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A 51st state? Congress takes up Puerto Rico statehood

A bill in the House of Representatives would give Puerto Rico's 4 million residents a vote on whether they want to transition to statehood or independence.

From left, Puerto Rico Senate President Thomas Rivera Chatz, Gov. Luis Fortuno and Resident Commissioner Pedro Pierlusi, take part in a news conference on Capitol Hill where they spoke in support of the Puerto Rico Democracy Act.

Harry Hamburg/AP

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The House on Thursday took up legislation that could set in motion changes in Puerto Rico's 112-year relationship with the United States, including a transition to statehood or independence.

The House bill would give the 4 million residents of the island commonwealth a two-step path to expressing how they envision their political future.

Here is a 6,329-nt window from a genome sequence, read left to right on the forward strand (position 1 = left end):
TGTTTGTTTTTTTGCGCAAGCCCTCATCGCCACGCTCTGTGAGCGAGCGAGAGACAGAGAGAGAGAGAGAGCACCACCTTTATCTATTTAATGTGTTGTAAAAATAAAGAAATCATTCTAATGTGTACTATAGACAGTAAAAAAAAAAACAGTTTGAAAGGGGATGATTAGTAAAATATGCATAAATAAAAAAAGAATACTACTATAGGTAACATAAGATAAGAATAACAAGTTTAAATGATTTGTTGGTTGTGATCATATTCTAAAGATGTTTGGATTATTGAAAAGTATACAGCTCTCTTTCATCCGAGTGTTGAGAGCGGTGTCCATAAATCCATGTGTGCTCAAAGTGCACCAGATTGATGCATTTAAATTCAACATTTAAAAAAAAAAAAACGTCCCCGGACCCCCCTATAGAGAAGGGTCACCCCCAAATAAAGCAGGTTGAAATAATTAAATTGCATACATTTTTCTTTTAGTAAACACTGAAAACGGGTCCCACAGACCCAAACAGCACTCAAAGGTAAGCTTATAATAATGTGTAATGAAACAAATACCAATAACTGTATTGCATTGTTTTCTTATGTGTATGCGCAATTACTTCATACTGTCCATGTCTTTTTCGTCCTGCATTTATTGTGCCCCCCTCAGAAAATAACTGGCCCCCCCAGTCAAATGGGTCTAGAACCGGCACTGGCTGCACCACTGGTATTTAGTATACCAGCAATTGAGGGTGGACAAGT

Initially, eligible voters, including those born in Puerto Rico but residing in the United States, would vote on whether they wish to keep their current political status or opt for a different direction.

If a majority are in favor of changing the current situation, the Puerto Rican government would be authorized to conduct a second vote and people would choose among three options: statehood, independence and sovereignty in association with the United States. Congress would have to vote on whether Puerto Rico becomes a state.

Pedro Pierluisi, Puerto Rico's non-voting delegate to the House, said that while the island has had votes on similar issues in the past, Congress has never authorized a process where Puerto Ricans state whether they should remain a U.S. territory or seek a nonterritorial status.


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